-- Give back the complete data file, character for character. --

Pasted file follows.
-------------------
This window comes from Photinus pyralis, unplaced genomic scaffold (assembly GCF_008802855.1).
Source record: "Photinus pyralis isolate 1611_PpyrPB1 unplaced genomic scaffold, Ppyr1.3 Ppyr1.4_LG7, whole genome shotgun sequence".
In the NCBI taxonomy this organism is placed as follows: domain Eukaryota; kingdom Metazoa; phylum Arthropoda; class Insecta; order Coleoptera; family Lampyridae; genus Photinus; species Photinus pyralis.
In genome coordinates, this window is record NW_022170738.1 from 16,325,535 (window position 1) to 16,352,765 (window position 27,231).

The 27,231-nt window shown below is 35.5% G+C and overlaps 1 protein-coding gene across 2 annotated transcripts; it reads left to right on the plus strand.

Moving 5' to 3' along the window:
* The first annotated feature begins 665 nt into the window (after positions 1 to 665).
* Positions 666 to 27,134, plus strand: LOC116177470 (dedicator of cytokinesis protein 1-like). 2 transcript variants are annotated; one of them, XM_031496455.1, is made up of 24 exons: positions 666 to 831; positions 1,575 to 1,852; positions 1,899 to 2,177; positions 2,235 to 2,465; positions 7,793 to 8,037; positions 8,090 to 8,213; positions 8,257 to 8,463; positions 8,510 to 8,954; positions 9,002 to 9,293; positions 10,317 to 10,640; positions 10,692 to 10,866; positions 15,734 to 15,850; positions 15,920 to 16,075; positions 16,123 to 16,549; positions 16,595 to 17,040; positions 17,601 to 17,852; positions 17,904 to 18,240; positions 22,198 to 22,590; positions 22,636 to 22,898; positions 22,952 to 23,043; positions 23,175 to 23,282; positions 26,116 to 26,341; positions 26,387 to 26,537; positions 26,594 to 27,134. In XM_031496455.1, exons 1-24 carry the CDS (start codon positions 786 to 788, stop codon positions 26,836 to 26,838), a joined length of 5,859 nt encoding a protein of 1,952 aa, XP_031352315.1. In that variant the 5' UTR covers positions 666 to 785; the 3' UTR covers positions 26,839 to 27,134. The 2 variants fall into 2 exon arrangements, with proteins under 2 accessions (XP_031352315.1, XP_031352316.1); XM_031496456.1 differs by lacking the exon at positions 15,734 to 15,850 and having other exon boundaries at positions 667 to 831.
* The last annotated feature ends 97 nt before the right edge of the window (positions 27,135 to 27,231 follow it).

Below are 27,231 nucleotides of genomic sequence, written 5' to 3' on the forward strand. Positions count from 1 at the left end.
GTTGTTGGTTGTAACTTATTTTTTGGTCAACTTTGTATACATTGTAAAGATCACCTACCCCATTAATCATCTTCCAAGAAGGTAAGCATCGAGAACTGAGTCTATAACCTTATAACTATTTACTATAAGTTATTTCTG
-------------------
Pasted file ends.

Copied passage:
This window comes from Photinus pyralis, unplaced genomic scaffold (assembly GCF_008802855.1).
Source record: "Photinus pyralis isolate 1611_PpyrPB1 unplaced genomic scaffold, Ppyr1.3 Ppyr1.4_LG7, whole genome shotgun sequence".
In the NCBI taxonomy this organism is placed as follows: domain Eukaryota; kingdom Metazoa; phylum Arthropoda; class Insecta; order Coleoptera; family Lampyridae; genus Photinus; species Photinus pyralis.
In genome coordinates, this window is record NW_022170738.1 from 16,325,535 (window position 1) to 16,352,765 (window position 27,231).

The 27,231-nt window shown below is 35.5% G+C and overlaps 1 protein-coding gene across 2 annotated transcripts; it reads left to right on the plus strand.

Moving 5' to 3' along the window:
* The first annotated feature begins 665 nt into the window (after positions 1 to 665).
* Positions 666 to 27,134, plus strand: LOC116177470 (dedicator of cytokinesis protein 1-like). 2 transcript variants are annotated; one of them, XM_031496455.1, is made up of 24 exons: positions 666 to 831; positions 1,575 to 1,852; positions 1,899 to 2,177; positions 2,235 to 2,465; positions 7,793 to 8,037; positions 8,090 to 8,213; positions 8,257 to 8,463; positions 8,510 to 8,954; positions 9,002 to 9,293; positions 10,317 to 10,640; positions 10,692 to 10,866; positions 15,734 to 15,850; positions 15,920 to 16,075; positions 16,123 to 16,549; positions 16,595 to 17,040; positions 17,601 to 17,852; positions 17,904 to 18,240; positions 22,198 to 22,590; positions 22,636 to 22,898; positions 22,952 to 23,043; positions 23,175 to 23,282; positions 26,116 to 26,341; positions 26,387 to 26,537; positions 26,594 to 27,134. In XM_031496455.1, exons 1-24 carry the CDS (start codon positions 786 to 788, stop codon positions 26,836 to 26,838), a joined length of 5,859 nt encoding a protein of 1,952 aa, XP_031352315.1. In that variant the 5' UTR covers positions 666 to 785; the 3' UTR covers positions 26,839 to 27,134. The 2 variants fall into 2 exon arrangements, with proteins under 2 accessions (XP_031352315.1, XP_031352316.1); XM_031496456.1 differs by lacking the exon at positions 15,734 to 15,850 and having other exon boundaries at positions 667 to 831.
* The last annotated feature ends 97 nt before the right edge of the window (positions 27,135 to 27,231 follow it).

Below are 27,231 nucleotides of genomic sequence, written 5' to 3' on the forward strand. Positions count from 1 at the left end.
GTTGTTGGTTGTAACTTATTTTTTGGTCAACTTTGTATACATTGTAAAGATCACCTACCCCATTAATCATCTTCCAAGAAGGTAAGCATCGAGAACTGAGTCTATAACCTTATAACTATTTACTATAAGTTATTTCTG